The aim of this work was to investigate the use of SSCP analysis to differentiate wine yeast species and to evaluate the adequacy of the method to fermenting must in order to establish a rapid and inexpensive tool to survey yeast population dynamics during fermentation. SSCP analysis of 26S rDNA amplified fragments (D1 and D2 domains) was performed to characterise 17 different collection yeast strains belonging to 15 wine associated species. SSCP analysis was also carried out directly to grape must inoculated with cultures of one or two yeast species. Additionally the applicability of SSCP analysis was tested in grape must after 48 and 192 h of spontaneous fermentation in order to compare the yeast community present at two different periods of fermentation.

 

MATERIAL AND METHODS

Yeast strains

The yeast strains used in this study are included in Coleção de Microrganismos EVN (EVN) and were obtained from other culture collections, representing 15 wine related species, as indicated in Table I.

 

 

Cells culture

To determine the SSCP profiles of each species in study, yeast cells were grown in conventional agar medium (YPD agar - yeast extract, peptone, dextrose, agar) at 25 ºC.

For cells growth in grape must a loop full of cells was added to test-tubes with 10 ml sterile grape must and incubated at 25 ºC during 48 h without shaking. When cell numbers reached 5 x 106 per ml SSCP profiles of single or mixtures of equal volumes of two cultures were determined.

DNA extraction and PCR amplification

Cells grown on YPD agar were disrupted according to Sampaio et al. (2001). DNA was further purified with chlorophorm: isoamyl alcohol (24:1), precipitated with 1/10 volume of sodium acetate (3 M, pH 5.2) and two volumes of absolute ethanol. Further incubation with RNase (100 µg/mL in TE: 10 mM tris-HCl and 1 mM EDTA, pH 8) was performed for 30 min, at 37 ºC and additional purification and precipitation steps were carried out as described above. DNA was washed with ethanol (70 %, v/v), dried and ressuspended in TE.

For DNA extraction from cells grown on grape must, 2 ml of must with approximately 5 x 106 cel/ml was centrifuged at 18.200g at 4 ºC during 10 min. The pellet was washed with NaCl solution (9 g/L) and ressuspended in 500 µl lyses buffer (Tris 1 M; EDTA 0,25 M; NaCl 5 M; CTAB 0,5 mM; pH 7,5) added with 120 µl of 5% (w/v) N-lauroylsarcosine sodium solution. Then 200 µl glass beads (425-600 µm Ø) were added, vortexed at maximum speed for 1 min and left for 15 min at 65ºC. DNA was purified with chlorophorm:isoamyl alcohol (24:1), precipitated with isopropanol and washed with ethanol (70 %, v/v). Incubation with RNase was also performed and the DNA was precipitated with sodium acetate and isopropanol at -20 ºC overnight. DNA was washed with ethanol (70 %, v/v), dried and ressuspended in TE.

For the amplification of D1/D2 domains of 26S rDNA, PCR conditions were similar to those described by Zanol et al. (2010) using 1 ng of total DNA and primers NL1 (5’-GCATATCAATAAGCGGAGGAAAAG-3’) and NL4 (5’-GGTCCGTGTTTCAAGACGG-3’).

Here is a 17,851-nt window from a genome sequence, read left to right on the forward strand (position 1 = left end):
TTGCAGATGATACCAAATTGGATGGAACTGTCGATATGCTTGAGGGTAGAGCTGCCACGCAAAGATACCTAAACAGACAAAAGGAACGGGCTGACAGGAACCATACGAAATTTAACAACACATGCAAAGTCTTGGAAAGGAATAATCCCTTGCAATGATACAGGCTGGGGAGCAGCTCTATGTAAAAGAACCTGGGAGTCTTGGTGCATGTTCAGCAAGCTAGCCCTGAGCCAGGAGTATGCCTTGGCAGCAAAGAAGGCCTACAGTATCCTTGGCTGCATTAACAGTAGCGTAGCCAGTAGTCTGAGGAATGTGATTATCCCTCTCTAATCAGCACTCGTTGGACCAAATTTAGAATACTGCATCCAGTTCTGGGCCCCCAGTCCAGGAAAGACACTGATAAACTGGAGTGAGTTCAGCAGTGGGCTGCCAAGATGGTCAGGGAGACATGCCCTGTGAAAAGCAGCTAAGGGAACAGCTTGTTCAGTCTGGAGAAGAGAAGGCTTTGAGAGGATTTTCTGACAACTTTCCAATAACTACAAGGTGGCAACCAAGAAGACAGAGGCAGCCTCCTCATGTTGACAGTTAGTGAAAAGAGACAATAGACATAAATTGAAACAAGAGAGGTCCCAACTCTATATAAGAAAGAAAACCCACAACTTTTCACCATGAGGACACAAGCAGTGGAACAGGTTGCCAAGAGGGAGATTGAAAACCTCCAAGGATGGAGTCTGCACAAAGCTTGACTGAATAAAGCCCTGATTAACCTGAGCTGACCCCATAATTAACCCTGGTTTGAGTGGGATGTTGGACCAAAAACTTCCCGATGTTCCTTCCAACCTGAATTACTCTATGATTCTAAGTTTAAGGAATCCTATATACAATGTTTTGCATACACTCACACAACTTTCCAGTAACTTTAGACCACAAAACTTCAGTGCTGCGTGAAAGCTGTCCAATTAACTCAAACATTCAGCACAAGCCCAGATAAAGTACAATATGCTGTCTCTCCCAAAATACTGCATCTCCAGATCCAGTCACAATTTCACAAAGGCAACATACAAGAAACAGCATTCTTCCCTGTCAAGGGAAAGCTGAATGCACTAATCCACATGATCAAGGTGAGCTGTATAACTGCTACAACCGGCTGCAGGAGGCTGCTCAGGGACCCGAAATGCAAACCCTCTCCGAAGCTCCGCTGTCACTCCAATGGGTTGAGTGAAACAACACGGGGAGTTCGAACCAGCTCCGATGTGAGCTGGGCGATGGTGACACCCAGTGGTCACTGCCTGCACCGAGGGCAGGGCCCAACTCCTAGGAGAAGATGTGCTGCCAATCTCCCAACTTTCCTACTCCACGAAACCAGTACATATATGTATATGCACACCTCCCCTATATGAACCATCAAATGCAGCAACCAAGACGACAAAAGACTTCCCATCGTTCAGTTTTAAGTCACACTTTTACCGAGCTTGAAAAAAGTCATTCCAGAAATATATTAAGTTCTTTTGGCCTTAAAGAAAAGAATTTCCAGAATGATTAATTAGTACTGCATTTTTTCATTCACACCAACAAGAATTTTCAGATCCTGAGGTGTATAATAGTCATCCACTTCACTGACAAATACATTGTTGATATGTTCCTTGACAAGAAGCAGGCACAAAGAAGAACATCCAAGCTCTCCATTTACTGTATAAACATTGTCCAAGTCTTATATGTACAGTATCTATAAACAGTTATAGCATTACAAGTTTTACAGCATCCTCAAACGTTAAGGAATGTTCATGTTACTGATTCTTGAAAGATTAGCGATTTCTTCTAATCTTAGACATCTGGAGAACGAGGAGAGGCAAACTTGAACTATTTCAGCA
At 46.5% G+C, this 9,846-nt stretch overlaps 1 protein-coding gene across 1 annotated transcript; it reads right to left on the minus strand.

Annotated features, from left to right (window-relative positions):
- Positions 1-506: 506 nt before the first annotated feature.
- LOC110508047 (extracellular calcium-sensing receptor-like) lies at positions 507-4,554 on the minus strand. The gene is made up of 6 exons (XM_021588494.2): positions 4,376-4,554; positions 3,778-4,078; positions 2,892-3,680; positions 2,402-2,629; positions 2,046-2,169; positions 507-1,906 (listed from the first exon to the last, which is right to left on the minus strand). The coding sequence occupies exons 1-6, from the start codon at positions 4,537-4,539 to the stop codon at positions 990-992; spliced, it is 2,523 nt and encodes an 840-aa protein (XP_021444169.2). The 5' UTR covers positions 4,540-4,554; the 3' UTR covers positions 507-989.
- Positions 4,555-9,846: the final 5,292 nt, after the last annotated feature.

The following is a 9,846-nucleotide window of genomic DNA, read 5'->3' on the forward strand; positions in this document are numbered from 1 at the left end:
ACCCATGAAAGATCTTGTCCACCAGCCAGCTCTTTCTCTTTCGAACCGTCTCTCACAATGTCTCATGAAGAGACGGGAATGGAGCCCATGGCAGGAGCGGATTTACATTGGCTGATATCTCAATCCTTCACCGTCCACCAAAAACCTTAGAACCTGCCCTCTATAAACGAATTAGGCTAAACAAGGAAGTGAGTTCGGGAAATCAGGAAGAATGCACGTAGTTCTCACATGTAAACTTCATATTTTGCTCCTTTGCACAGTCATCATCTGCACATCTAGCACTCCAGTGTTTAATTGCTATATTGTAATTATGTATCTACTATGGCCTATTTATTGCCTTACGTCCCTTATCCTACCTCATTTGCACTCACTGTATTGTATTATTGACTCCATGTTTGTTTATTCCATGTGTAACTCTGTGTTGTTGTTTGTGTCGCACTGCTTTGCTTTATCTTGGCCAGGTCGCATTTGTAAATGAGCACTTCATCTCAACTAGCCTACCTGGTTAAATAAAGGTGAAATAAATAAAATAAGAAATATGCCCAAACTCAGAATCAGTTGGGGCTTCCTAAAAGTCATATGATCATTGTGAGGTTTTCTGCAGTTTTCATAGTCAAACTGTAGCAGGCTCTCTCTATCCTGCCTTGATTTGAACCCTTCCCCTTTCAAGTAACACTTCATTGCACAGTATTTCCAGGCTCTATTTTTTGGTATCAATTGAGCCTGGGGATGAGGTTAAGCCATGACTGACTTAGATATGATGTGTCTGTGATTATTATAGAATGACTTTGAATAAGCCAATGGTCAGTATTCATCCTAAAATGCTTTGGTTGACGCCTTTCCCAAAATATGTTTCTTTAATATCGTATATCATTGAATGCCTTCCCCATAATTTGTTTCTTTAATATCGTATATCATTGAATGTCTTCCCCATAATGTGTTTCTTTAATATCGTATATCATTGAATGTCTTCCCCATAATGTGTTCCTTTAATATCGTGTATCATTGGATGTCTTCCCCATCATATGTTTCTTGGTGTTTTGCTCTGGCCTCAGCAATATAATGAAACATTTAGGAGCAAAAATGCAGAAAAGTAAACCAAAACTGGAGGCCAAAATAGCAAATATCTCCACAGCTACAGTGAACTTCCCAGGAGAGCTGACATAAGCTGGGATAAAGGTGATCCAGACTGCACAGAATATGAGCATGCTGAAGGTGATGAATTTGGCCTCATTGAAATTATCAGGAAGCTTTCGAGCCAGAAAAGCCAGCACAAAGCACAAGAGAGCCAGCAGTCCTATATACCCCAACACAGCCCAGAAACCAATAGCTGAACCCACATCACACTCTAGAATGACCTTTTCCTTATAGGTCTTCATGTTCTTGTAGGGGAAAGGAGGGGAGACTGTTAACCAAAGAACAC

SSCP analysis

To denature the amplified fragment, 4 µl of PCR product were mixed with an equal volume of denaturing formamide solution (containing 1 mg/ml xylene cyanol, 1 mg/ml bromophenol blue, 20 µl/ml EDTA 0,5 M). The reaction mixture was denatured by heating at 95 ºC for 5 min in a thermocycler (T Gradient 96 cycler, Whatman-Biometra, Gottingen, Germany) and immediately cooled on ice directly before use. Eight µl of the sample were loaded into each well of a non-denaturing 5 % acrylamide:bis (30:1) gel containing 5 % (v/v) glycerol casted on a Mighty Small II apparatus from Hoefer/Pharmacia (8 x 7 cm and 0.75 mm thick). DNA migration occurs from denaturing (loading solution) to non-denaturing (polyacrylamide gel) conditions. A standard DNA non-denatured marker (1 kb DNA Ladder, MBI Fermentas) was loaded on the first and the last wells of the gel, and used as a reference to determine the relative positioning of the SSCP bands, as well as the double stranded DNA band.

Electrophoresis was performed in 1x TBE (Tris-borate-EDTA) buffer, run at 150 V, at 4 ºC until migration of xylene cyanol dye reached 0.5 cm of the bottom of the gel. The gels were silver stained and photographed. The relative position of SSCP bands, was determined using GelCompar II software, version 5.1 (Applied Maths, Saint-Martens-Latem, Belgium). Gels were repeated at least three times and the bands present on all the gels were attributed to the species.

 

RESULTS AND DISCUSSION

Analyses of single-strand conformation polymorphism (SSCP) enable DNA fragments with similar size but different sequence to be separated according to their configuration (secondary structure) (Hebenbrock et al., 1995). Several regions of the rRNA gene have proved adequate to discriminate yeast species, namely the D1/D2 domains of 26S rDNA, which was selected to be used in the present work (Kurtzman and Robnett, 1998; Esteve-Zarzoso et al., 1999; Zanol et al., 2010).

In order to initiate a wine yeast species SSCP profile database, 17 culture collection strains belonging to 15 yeast species associated with wine environments were studied. A PCR amplified fragment consisting of the D1 and D2 domains of 26S rDNA was used to perform SSCP analyses. After optimization of procedures, SSCP profiles of each strain grown in YPD agar were generated. Figure 1 shows some of the profiles obtained.

 

 

Gels were repeated at least three times from independent cultures. All gels were analyzed and the bands relative positioning determined. Table II shows the values of the SSCP specific bands attributed to each species.

 

 

Every profile presented three bands, two of them corresponding to forward and reverse single strand DNA (ssDNA) (Callon et al., 2006). The third band corresponded to double strand DNA (dsDNA) as was verified by electrophoresis of denaturated and non-denaturated amplified DNA (Figure 2). Although this third band is not ssDNA, it appears in SSCP gels (Wang et al., 2008). This band was considered in the profiles since it presented species polymorphism, improving the discriminative power of this methodology.